That change, which eventually led to the phenomenon of “chain migration” denounced by Trump, was seen as a way to preserve the existing ethnic profile of the U.S. population and discourage the immigration of Asians and Africans who had fewer family ties in the country.

The key reform, however, was achieved. The new law did away with immigration quotas based on national origin.

“This system violated the basic principle of American democracy, the principle that values and rewards each man on the basis of his merit as a man,” Johnson declared as he signed the Immigration and Nationality Act of 1965 in the shadow of the Statue of Liberty. “It has been un-American in the highest sense. Today, with my signature, this system is abolished.”

For some, the 50th anniversary of the signing of the 1965 legislation, in October 2015, was an occasion for celebration. Muzaffar Chishti, an immigrant from India and a senior lawyer at the Migration Policy Institute, observed at the time that the law sent a message to the rest of the world that “America is not just a place for certain privileged nationalities. We are truly the first universal nation.”

“That may have been the promise of the Founding Fathers, but it took a long time to realize it.”

In the years since 1965, America has become a truly multicultural nation. But with a U.S. president once again saying that immigrants from some countries are superior to immigrants from other countries, the question is whether America will keep its founders’ promise in the years ahead.

Tom Gjelten’s book on how the 1965 Immigration and Nationality Act changed the United States is A Nation of Nations: A Great American Immigration Story.

Article source: https://www.npr.org/2018/01/13/577808792/president-trumps-idea-of-good-and-bad-immigrant-countries-has-a-historical-prece?utm_medium=RSS&utm_campaign=world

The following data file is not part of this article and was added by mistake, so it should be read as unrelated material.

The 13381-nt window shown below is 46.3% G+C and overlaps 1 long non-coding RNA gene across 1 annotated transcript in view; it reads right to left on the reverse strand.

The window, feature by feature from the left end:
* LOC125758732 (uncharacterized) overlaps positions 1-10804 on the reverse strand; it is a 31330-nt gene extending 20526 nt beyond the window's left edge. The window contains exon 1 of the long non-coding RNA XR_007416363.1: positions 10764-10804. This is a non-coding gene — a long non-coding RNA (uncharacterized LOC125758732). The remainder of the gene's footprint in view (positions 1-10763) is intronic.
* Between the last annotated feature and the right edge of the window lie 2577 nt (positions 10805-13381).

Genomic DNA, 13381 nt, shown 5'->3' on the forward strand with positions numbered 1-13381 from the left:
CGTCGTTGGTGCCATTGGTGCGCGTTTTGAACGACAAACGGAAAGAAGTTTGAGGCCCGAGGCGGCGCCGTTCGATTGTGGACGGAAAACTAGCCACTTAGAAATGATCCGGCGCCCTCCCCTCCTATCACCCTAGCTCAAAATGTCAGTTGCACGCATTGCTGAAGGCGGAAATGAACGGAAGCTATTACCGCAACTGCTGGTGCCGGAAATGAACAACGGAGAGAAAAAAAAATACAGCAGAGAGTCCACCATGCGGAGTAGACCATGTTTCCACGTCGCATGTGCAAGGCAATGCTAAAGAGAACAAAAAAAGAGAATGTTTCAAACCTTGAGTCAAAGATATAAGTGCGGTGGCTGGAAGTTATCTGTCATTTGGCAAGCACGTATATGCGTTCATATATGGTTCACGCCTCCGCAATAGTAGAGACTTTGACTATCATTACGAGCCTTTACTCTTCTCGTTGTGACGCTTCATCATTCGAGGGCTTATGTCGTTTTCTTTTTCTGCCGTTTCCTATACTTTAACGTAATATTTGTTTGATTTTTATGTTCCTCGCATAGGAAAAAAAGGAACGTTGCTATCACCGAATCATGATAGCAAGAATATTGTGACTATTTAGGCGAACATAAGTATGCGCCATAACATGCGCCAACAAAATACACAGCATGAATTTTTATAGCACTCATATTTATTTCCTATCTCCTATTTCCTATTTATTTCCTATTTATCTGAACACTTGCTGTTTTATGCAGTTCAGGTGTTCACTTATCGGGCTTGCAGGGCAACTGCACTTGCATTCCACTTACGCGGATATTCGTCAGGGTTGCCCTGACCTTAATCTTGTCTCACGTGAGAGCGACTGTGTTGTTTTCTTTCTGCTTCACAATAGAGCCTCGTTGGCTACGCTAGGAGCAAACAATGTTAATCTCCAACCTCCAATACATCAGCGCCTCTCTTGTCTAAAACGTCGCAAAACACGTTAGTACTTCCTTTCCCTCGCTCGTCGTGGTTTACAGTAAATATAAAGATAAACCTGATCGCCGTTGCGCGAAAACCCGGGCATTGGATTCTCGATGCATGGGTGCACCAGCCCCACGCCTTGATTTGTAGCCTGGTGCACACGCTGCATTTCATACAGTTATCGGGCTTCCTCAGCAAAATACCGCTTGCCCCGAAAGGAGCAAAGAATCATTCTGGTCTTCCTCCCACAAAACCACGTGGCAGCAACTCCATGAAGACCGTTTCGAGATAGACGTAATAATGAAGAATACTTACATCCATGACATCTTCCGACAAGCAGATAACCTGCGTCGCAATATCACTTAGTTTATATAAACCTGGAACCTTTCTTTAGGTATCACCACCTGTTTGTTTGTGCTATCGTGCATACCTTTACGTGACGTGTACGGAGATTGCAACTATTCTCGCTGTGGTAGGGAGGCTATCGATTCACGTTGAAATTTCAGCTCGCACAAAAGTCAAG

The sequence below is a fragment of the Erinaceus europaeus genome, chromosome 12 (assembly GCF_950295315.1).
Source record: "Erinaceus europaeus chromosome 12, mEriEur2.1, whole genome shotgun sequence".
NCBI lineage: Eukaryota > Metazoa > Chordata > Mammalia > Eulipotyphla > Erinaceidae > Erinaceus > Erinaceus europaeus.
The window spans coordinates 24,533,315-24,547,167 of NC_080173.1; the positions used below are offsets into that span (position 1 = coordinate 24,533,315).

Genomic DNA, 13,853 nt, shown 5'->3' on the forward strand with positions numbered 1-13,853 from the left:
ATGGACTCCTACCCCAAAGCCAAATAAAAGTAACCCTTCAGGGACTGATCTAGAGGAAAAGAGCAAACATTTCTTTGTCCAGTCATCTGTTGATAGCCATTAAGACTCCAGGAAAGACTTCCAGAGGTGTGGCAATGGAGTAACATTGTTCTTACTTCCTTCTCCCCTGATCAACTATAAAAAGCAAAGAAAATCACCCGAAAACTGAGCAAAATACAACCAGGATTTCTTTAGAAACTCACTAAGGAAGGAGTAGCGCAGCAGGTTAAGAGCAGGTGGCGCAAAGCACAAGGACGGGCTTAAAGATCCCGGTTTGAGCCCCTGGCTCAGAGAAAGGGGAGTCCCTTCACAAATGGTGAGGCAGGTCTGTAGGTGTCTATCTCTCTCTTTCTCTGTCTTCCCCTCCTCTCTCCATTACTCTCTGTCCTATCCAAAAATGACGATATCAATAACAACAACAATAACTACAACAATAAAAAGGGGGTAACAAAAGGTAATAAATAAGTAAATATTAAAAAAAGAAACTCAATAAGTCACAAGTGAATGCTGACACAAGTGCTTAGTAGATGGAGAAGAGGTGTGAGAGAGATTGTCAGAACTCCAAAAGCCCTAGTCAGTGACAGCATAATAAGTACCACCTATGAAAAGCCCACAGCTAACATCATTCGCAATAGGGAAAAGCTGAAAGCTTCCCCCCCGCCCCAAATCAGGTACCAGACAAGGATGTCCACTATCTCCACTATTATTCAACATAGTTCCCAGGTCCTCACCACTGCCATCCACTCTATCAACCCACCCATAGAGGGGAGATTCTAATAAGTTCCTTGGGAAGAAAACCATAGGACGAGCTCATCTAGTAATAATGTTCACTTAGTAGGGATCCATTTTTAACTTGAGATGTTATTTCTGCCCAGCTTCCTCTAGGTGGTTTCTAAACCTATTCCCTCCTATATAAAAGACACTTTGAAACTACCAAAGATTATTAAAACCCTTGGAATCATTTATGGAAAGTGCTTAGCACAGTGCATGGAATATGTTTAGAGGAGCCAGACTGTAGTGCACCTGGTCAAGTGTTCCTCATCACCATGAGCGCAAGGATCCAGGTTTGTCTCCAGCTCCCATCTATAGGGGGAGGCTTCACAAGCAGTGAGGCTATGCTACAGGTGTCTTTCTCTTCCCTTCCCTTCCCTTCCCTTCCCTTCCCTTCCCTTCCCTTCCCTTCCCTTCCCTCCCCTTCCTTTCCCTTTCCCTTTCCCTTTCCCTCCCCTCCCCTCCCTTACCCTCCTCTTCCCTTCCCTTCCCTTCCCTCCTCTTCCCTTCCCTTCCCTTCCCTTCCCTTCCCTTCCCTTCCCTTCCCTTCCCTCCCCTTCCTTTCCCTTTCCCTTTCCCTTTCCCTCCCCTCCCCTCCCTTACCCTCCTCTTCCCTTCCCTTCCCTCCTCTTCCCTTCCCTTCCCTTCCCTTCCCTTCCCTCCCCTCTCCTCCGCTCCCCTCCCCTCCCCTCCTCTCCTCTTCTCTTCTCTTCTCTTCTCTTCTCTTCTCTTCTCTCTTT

A model of President Trump from the Madame Tussauds waxwork museum was brought Friday to the new U.S. embassy in London’s Wandsworth borough. “Trump cancelled his visit so we stepped in!” Madame Tussauds tweeted.

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A model of President Trump from the Madame Tussauds waxwork museum was brought Friday to the new U.S. embassy in London’s Wandsworth borough. “Trump cancelled his visit so we stepped in!” Madame Tussauds tweeted.

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When President Trump announced Thursday that he was canceling his visit to the United Kingdom next month to open the new American embassy in London, he sounded less like the leader of the world’s most powerful country and more like the real estate developer he once was.

On Twitter, he complained that the Obama administration (it was actually George W. Bush’s) had traded an embassy located in one of the British capital’s top districts, Mayfair, for a new one in “an off location for 1.2 billion dollars. Bad deal. Wanted me to cut ribbon-NO!”

Trump was referring to the London borough of Wandsworth, south of the River Thames, which is now home to a massive development known as Nine Elms. Once a logistical hub for distributing fruit and vegetables, among other things, Nine Elms today is dotted with cranes and includes multimillion-dollar waterfront apartments.

“I thought he got it wrong,” said Ravi Govindia, leader of the Wandsworth Council, referring to Trump’s implicit criticism of the area.

That may not be the only thing Trump got wrong. The embassy, in fact, cost about $1 billion, according to U.S. government officials.